Bacteria Danger Zone
You have to assume all meat will have a degree of bacteria that in volume can cause food borne illness. The danger zone is any environment of 40 degrees Fahrenheit or higher. That includes normal room temperatures. It’s particularly true outdoors, picnicking, camping and traveling. Bacteria can multiply at exponential rate, often doubling in as little as 20 minutes.
Freezing and Refrigerating Temperatures
Freezer temperatures should be set at least to 0 degrees. The refrigerator should be set at 35 degrees. At zero degrees any bacteria will go dormant meaning they will no multiply. At 35 degrees bacteria will multiply. That’s why you should never leave meat in the refrigerator for more that two days. Keep a thermometer in the freezer and refrigerator and check temperatures often.
Careful When Thawing Frozen Beef
When thawing frozen steaks or roasts, let them thaw in the refrigerator which should be set at about 35 degrees. Depending upon the size, complete thawing could take 1 to 3 days. Don’t thaw at room temperature. Meat will thaw from the outside-in. Therefore the exterior could multiply bacteria even while the inside is still frozen. Freezing causes bacteria to become dormant.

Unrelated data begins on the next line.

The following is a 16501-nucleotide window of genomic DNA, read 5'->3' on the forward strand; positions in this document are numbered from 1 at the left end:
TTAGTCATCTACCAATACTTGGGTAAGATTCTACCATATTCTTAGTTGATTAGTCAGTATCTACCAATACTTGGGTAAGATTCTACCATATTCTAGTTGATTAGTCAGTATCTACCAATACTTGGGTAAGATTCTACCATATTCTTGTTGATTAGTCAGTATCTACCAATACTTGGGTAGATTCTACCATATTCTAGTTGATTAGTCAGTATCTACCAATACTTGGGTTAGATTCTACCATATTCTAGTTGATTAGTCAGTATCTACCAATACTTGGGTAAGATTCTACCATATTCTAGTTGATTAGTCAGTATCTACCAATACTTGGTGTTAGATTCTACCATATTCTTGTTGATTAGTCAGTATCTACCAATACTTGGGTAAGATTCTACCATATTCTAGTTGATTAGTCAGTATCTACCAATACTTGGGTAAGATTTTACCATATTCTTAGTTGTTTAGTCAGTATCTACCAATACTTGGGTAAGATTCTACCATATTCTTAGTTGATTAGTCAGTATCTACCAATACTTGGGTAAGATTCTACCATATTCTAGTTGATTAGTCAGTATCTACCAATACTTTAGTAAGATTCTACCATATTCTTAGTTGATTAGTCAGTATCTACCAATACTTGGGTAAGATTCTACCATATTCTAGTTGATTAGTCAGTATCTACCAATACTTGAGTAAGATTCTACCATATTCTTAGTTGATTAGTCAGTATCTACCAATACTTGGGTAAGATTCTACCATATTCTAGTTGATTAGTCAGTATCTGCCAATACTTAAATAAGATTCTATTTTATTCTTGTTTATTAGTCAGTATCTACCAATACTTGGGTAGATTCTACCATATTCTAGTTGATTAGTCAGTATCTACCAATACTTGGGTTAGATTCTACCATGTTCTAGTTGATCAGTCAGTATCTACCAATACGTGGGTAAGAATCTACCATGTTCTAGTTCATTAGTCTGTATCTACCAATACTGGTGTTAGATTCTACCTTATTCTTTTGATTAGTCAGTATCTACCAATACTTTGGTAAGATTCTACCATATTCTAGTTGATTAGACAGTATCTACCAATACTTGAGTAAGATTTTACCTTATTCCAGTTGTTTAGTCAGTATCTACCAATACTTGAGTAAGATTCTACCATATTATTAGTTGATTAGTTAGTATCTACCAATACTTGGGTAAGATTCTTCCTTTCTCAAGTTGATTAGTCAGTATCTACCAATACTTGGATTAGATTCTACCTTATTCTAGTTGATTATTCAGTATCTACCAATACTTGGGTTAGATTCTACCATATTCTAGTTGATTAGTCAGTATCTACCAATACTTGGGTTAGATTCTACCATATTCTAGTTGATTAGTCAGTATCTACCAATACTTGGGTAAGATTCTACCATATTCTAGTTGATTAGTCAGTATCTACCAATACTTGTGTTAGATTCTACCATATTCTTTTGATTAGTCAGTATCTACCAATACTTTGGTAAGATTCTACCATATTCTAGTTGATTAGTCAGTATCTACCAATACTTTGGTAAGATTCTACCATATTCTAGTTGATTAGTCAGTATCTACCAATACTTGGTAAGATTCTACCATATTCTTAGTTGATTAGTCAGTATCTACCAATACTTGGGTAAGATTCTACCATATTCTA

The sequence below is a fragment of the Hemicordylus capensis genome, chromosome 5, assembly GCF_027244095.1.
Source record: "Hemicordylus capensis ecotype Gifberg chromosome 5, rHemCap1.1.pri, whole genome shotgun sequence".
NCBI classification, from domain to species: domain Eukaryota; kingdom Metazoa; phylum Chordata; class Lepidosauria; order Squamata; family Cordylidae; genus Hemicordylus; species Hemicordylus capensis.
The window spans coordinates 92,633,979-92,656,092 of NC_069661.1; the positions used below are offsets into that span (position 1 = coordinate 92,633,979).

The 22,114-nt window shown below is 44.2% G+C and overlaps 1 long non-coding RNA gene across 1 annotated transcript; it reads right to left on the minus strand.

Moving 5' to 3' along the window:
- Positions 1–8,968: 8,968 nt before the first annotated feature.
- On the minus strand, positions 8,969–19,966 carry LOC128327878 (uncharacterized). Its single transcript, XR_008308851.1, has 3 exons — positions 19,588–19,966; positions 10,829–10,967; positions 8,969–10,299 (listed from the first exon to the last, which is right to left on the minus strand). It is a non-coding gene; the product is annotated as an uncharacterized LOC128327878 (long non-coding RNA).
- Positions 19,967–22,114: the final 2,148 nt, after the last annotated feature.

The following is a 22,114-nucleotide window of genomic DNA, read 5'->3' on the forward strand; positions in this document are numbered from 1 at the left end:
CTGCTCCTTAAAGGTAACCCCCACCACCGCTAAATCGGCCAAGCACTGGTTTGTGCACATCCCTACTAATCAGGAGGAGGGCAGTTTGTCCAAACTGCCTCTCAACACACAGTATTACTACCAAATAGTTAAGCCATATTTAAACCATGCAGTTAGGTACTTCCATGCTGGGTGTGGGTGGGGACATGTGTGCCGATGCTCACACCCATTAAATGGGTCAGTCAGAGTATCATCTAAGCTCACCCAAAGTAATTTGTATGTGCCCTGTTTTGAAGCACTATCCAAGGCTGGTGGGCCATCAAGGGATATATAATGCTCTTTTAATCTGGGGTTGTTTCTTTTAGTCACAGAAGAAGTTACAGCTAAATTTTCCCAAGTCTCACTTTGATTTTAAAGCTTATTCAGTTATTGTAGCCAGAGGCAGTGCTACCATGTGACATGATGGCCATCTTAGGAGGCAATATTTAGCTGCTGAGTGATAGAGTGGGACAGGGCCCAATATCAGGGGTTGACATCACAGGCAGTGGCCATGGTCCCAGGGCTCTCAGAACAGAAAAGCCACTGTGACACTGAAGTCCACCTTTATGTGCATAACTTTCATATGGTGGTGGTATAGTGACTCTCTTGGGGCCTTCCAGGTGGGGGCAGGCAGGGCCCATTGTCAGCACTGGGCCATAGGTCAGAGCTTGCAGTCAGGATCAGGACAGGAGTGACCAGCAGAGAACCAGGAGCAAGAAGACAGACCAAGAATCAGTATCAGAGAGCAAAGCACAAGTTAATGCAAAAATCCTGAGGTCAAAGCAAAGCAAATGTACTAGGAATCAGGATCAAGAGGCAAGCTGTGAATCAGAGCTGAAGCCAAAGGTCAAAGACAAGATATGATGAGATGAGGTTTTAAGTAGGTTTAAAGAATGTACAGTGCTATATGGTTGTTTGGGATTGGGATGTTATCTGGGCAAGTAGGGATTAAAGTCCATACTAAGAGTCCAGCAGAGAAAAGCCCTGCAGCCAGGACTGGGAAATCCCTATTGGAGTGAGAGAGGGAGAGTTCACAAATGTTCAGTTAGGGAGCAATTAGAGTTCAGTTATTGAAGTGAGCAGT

That being said, meat cooks better when it reaches room temperature. But never leave meat setting at room temperature for more than an hour or so. If room temperature exceeds 90 degrees F, never exceed one hour.
When Traveling or Camping
It is best to cook raw meat before leaving home. Cool them and transport them when cold. At temperatures above 40 degrees, bacteria can set-in and begin multiplying so always pack in a quality cooler packed with plenty of ice or frozen gel packs. Always pack the cooked meat in well-sealed plastic bags to prevent absorption of water. When reheating on a campfire stove, heat the meat thoroughly to help ensure the meat reaches a temperature that will kill bacteria.
How To Tell When A Steak Is Done